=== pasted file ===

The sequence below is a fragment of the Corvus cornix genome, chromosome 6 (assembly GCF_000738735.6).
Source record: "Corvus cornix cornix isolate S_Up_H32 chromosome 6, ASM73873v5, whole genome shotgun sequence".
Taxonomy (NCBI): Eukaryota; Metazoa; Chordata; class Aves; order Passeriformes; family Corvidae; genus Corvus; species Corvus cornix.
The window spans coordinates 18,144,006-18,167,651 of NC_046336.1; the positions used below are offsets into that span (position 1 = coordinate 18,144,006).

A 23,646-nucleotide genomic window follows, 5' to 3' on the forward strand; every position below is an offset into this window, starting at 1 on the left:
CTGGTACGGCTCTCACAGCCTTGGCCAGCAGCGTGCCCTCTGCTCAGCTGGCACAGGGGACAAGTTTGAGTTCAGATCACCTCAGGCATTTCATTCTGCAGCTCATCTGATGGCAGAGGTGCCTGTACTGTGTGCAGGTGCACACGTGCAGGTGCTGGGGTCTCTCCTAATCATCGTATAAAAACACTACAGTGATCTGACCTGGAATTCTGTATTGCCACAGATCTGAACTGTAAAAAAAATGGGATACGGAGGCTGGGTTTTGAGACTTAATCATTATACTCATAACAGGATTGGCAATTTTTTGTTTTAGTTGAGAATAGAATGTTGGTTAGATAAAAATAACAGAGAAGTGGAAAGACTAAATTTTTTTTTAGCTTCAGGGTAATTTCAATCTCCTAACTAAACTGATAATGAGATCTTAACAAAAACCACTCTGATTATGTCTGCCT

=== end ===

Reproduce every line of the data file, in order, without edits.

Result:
The sequence below is a fragment of the Corvus cornix genome, chromosome 6 (assembly GCF_000738735.6).
Source record: "Corvus cornix cornix isolate S_Up_H32 chromosome 6, ASM73873v5, whole genome shotgun sequence".
Taxonomy (NCBI): Eukaryota; Metazoa; Chordata; class Aves; order Passeriformes; family Corvidae; genus Corvus; species Corvus cornix.
The window spans coordinates 18,144,006-18,167,651 of NC_046336.1; the positions used below are offsets into that span (position 1 = coordinate 18,144,006).

A 23,646-nucleotide genomic window follows, 5' to 3' on the forward strand; every position below is an offset into this window, starting at 1 on the left:
CTGGTACGGCTCTCACAGCCTTGGCCAGCAGCGTGCCCTCTGCTCAGCTGGCACAGGGGACAAGTTTGAGTTCAGATCACCTCAGGCATTTCATTCTGCAGCTCATCTGATGGCAGAGGTGCCTGTACTGTGTGCAGGTGCACACGTGCAGGTGCTGGGGTCTCTCCTAATCATCGTATAAAAACACTACAGTGATCTGACCTGGAATTCTGTATTGCCACAGATCTGAACTGTAAAAAAAATGGGATACGGAGGCTGGGTTTTGAGACTTAATCATTATACTCATAACAGGATTGGCAATTTTTTGTTTTAGTTGAGAATAGAATGTTGGTTAGATAAAAATAACAGAGAAGTGGAAAGACTAAATTTTTTTTTAGCTTCAGGGTAATTTCAATCTCCTAACTAAACTGATAATGAGATCTTAACAAAAACCACTCTGATTATGTCTGCCT